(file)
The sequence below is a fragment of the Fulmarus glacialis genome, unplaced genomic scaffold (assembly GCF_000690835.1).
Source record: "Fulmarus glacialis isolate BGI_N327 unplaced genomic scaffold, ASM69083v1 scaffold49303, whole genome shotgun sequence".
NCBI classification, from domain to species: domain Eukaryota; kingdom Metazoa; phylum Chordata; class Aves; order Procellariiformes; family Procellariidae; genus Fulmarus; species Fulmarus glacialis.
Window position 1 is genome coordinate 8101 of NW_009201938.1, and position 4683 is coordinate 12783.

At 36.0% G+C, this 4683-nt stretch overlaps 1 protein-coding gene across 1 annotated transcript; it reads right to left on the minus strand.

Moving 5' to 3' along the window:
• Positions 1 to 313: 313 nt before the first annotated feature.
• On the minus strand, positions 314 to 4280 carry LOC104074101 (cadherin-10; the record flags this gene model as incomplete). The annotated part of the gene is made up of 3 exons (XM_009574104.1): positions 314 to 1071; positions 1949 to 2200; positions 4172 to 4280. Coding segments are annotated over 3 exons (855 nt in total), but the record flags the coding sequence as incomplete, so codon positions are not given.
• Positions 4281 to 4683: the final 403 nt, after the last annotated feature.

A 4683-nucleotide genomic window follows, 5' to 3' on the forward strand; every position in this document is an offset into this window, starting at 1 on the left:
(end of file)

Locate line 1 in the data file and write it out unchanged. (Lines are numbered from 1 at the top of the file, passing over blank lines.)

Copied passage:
The sequence below is a fragment of the Fulmarus glacialis genome, unplaced genomic scaffold (assembly GCF_000690835.1).